In the Arab world, conflict and poverty often limits access to schooling. As a result thousands of youths are struggling to get the education they deserve. Meet Maysa Jalbout, the CEO of a billion dollar foundation vying to change all that, one student at a time.
’ve met hundreds of young people over the past eight years who have shared with me incredible and harrowing stories of what it meant for them to get access to education,” Maysa Jalbout, the CEO of a fairly new venture aimed at improving access to education, tells me. We are midway through a thought-provoking conversation and Jalbout – slender, with almond eyes and a warm and earnest tone – pauses. “I’ve heard stories of families selling everything they had so that they could send their child to university, stories of kids who have to work two jobs, or study part-time and take twice as long to complete their education. I’ve heard of young people studying over candlelight, huddled in fear of shells falling over their heads. Those stories are extremely important. Those are the young people we are targeting: the young people who have an innate desire to get out of the situation they’re in and to a better place.” The ‘we’ Jalbout refers to is the Abdulla Al Ghurair Foundation for Education (AGFE). Launched in July last year, this privately funded philanthropic initiative aims to provide access to learning through scholarships and other initiatives. It has a declared goal of creating opportunities for at least 15,000 promising Arab youths from underprivileged backgrounds and an initial budget of 1.15 billion USD over the next 10 years. Only last month, Al Ghurair announced a new partnership with the incredibly prestigious Massachusetts Institute of Technology (MIT) to provide an open learning programme that comes with ‘Micromaster’s’ degrees. At the head of this high-reaching organisation – one of the world’s largest, along with the Bill and Melinda Gates Foundation – is the sincere, quietly serious Jalbout. It’s now her job to successfully navigate one of the largest privately funded philanthropic education initiatives in the world. “There are challenges, of course,” she says at one point with a smile. “What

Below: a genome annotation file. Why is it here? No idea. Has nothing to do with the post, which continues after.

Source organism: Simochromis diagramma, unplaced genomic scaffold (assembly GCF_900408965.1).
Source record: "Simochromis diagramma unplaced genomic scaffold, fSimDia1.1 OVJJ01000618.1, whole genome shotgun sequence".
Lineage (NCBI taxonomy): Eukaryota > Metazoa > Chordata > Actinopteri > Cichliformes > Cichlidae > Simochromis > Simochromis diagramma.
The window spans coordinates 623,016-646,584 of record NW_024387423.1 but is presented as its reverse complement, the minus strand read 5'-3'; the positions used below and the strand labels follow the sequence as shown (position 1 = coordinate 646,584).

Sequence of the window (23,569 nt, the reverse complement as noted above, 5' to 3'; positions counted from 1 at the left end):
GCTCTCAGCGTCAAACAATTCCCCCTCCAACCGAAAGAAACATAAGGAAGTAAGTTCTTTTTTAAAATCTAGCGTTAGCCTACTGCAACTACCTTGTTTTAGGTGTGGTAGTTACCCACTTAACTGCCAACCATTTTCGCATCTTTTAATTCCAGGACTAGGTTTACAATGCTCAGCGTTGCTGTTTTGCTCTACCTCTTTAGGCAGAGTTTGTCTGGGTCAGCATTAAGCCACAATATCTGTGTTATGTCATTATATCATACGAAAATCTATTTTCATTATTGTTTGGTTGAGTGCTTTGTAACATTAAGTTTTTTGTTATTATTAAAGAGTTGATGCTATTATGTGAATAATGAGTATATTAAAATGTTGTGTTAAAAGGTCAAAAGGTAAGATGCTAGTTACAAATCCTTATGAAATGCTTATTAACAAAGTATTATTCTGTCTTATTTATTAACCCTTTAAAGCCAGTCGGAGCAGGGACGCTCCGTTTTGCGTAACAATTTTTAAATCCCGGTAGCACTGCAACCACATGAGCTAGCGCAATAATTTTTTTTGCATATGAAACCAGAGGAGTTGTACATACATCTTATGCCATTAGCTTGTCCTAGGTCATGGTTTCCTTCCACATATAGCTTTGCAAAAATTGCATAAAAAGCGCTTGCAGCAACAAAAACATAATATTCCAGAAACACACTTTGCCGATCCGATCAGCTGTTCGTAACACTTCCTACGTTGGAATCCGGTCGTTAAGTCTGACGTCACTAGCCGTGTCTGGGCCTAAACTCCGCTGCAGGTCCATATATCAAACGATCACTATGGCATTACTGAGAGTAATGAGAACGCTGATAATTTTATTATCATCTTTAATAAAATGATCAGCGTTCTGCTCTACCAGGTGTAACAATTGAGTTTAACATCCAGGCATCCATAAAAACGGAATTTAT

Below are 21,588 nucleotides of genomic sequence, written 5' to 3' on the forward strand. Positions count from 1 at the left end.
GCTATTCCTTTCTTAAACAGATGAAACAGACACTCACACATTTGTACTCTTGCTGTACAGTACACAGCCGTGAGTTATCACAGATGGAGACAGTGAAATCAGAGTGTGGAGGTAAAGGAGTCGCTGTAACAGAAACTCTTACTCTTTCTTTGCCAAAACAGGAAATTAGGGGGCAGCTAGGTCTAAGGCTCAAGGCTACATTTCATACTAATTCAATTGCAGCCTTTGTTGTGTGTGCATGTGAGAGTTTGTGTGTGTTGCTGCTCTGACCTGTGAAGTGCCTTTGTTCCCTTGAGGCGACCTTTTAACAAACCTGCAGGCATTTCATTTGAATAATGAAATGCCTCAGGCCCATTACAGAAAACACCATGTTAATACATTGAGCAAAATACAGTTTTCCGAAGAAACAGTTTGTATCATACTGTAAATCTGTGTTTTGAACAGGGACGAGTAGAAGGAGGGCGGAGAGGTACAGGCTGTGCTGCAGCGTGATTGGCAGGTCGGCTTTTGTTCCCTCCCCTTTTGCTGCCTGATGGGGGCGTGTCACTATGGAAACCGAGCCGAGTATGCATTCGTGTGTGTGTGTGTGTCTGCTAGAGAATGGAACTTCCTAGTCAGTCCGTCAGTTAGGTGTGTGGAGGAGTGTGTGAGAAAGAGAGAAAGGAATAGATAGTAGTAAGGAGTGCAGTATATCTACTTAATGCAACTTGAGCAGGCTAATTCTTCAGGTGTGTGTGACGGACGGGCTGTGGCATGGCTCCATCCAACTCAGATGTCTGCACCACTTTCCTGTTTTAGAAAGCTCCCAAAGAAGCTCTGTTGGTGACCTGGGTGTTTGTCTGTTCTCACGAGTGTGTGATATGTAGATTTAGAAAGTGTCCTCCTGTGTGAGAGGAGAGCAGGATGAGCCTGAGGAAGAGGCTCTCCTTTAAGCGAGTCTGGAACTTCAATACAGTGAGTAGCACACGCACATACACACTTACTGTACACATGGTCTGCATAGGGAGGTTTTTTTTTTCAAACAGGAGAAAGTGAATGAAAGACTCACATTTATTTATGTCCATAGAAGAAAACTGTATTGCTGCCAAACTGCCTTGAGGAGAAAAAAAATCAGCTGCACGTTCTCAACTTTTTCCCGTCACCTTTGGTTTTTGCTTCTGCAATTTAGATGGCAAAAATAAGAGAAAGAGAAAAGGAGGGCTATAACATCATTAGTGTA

The philanthropic initiative has a declared goal of creating opportunities for at least 15,000 promising Arab youths from underprivileged backgrounds.